The area is known for the manufacture of silver and coral jewelry, for the art of pottery and its rich intangible heritage. 

National Park Theniet El - Had:

Tniet el hadCovering a large area of 6163 ha, the park is located 3 km from the town of  Théniat El-Had, at the southern limit of the great massif of Ouarsenis and the center of the Tell Atlas.

The beautiful mountains covered by cedar forests are ideal places for hiking. Its diverse fauna is also a unique attraction.



National Park Gouraya : Cape Carbon

Gouraya le cap carbonLocate in Coastral city of Bejaia in the Eastern part of Algeria, its name is derived from the breathtaking Gouraya Mountain which is located in the park.

It occupies a mountainous massif which dominates the north-west of the town of Béjaïa culminating at 672 metres (Fort Gouraya), a small calcareous massif in the western zone, and a cliff of approximately 100 ha, It also contains a wetland, Lake Mézaïa, and a marine area located at the west of the Gulf of Béjaïa. There is rich flora and fauna as well as several historic and picturesque sites with protected species.

The Gouraya National Park was named a biosphere reserve by UNESCO in 2004.

Visitors to the park will be amazed by its biodiversity and magnificent wildlife, of which many are endangered species. 

Chréa national park (Blida) Mountain Chréa

ChreaThe park incorporates the mountainous area of the Blidean Atlas, part of the Tell Atlas range, where the grotto of Chiffa and the snow skiing station of Chréa are situated.

Although the Chréa National Park is one of Algeria's smallest protected areas, it has varied terrain and abundant flora, providing suitable habitats for a variety of animals and birds, including a number of magnificent raptor species. The ancient Atlas Cedar forests of the park are home to a population of Barbary Macaque.

This park is a UNESCO Biosphere reserve (2002) and one of the best tourist destinationss visited by thousands of people, both in winter and summer. 

National Park of El Kala (El Tarf )

ElkalaCovering an area of ​​80,000 ha, El Kala is known for its variety of ecosystems that consists of a marine ecosystem, breathtaking mountains, dense woodlands, picturesque forests and numerous lakes, that are a unique resort in the Mediterranean region.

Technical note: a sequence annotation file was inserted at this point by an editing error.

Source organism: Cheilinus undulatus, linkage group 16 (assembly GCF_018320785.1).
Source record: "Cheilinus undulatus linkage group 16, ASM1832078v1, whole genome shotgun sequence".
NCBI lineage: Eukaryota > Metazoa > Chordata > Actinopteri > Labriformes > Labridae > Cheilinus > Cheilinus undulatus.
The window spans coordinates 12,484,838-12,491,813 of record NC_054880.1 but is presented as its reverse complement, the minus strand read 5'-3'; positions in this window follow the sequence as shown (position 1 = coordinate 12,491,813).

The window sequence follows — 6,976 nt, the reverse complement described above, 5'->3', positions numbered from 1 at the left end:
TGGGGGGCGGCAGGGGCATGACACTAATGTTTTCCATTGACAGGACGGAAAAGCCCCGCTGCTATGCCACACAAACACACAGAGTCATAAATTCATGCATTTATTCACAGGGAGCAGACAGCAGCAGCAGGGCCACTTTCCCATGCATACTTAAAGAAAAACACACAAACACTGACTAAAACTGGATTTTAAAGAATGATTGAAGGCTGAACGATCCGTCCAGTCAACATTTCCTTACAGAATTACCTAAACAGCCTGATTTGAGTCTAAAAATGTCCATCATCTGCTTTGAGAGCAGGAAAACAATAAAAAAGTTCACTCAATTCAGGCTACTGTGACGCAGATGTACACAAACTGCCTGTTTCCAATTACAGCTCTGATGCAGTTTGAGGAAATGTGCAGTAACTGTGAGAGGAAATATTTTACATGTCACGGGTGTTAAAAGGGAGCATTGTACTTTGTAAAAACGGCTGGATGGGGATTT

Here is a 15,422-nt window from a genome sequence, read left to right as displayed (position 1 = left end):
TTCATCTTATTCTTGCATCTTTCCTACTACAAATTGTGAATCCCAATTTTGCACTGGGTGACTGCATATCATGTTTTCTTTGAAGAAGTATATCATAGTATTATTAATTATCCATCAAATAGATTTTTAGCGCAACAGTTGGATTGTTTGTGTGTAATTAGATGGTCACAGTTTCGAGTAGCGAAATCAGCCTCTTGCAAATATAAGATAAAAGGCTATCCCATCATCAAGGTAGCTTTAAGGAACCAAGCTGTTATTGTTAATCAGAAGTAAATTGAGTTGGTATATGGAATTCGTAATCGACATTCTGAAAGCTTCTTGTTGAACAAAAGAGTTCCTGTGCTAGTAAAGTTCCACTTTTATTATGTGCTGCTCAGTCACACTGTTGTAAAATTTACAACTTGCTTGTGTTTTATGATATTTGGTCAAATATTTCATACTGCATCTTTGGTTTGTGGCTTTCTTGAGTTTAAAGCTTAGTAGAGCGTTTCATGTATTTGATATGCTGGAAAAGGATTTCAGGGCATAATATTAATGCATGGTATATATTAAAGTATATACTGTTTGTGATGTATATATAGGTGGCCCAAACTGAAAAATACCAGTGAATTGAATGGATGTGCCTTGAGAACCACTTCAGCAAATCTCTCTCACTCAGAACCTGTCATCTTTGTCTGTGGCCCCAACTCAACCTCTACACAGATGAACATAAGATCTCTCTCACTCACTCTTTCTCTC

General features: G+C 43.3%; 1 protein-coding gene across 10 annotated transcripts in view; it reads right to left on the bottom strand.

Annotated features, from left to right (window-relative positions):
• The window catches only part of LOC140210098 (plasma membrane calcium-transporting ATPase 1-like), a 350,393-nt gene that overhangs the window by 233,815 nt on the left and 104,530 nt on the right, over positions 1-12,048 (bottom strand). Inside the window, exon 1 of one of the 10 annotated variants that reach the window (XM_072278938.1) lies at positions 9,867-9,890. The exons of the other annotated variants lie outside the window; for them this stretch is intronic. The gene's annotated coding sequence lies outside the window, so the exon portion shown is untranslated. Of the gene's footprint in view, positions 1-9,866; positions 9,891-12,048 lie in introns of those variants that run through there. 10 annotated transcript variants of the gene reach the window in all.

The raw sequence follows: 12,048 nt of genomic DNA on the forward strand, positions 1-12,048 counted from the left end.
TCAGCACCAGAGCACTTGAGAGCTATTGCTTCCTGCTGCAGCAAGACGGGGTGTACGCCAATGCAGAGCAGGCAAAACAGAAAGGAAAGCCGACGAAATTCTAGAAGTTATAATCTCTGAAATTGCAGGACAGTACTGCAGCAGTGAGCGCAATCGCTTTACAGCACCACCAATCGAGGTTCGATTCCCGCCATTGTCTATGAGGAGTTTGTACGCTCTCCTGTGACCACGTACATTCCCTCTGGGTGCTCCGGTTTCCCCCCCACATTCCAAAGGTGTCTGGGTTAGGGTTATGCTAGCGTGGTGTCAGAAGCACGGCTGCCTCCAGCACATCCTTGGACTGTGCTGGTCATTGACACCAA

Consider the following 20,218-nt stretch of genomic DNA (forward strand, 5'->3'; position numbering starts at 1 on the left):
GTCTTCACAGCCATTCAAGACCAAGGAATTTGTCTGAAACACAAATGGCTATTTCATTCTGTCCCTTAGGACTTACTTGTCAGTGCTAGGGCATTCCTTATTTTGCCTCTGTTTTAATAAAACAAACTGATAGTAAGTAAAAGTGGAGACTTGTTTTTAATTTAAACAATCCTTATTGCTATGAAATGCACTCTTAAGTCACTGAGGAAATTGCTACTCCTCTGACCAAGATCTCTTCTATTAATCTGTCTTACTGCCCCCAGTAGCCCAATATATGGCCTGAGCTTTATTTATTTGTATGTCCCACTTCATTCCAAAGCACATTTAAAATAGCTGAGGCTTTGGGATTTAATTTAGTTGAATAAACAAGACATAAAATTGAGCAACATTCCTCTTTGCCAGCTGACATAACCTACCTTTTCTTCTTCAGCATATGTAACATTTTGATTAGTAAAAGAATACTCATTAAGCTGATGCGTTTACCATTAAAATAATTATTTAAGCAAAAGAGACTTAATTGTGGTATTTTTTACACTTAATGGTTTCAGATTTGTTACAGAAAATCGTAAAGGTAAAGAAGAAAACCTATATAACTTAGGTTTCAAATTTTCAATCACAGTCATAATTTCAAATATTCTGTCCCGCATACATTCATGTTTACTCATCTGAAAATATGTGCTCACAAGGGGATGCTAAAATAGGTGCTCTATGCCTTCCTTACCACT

The National Park of El Kala, was established 1983 and recognised by UNESCO as a national heritage and international, cultural and Biosphere Reserve in 1990.


Taza National Park:

TazaEven though it does not cover a large area (300 hectares), the Taza National Park is still a diverse park with varied ecosystems and wonderful wildlife for visitors to enjoy. It was even recognized as a biosphere reserve by UNESCO in 2004, reaffirming the uniqueness of this spectacular national park.

The Taza National Park is located in the region of Jijel. Its landscape consists of fascinating grottoes, long stretches of sandy beaches, beautiful woodlands and breathtaking cliffs, accommodating a wide variety of species, it represents landscapes of rare beauty, rainforests and sandy beaches.

National Park Belezma:

BelezmaThe Park is located around 25 kilometers north-west of the town of Batna. It is a sanctuary of nature, its stands of particular aesthetic, beautiful deep valleys, embedded rock slabs, a diversity of habitats, abundant vegetation and a wide variety of animals of more than 300 resident species. The park also has more than 440 species of flora, many of which are endemic to the area.





National Park Tlemcen

Tlemcen1The Tlemcen National Park is located in the North West region of Algeria, near the city of Tlemcen.
Considered to be a national asset, the Tlemcen National Park is home to more that 140 animal species, including different species of birds, mammals, reptile and amphibian of which a large number is protected species.
Natural attractions in Tlemcen National Park include the magnificent Beni Add Caves with their unusual calcite formations; the Ifri, Zariffet and Ain Fezza forests and the picturesque waterfall - Cascades d'el Ourit. The historic sites and monuments located in the park include the Mosque of Sidi Boumediene which was built in 739 by the Merinid prince Abu Hassen; the Sidi Bou Ishaq Tayar Mosque; the Mansourah mosque and minaret; and the mausoleum of Lalla Setti which is an excellent lookout point for viewing some of the park's breathtaking scenery.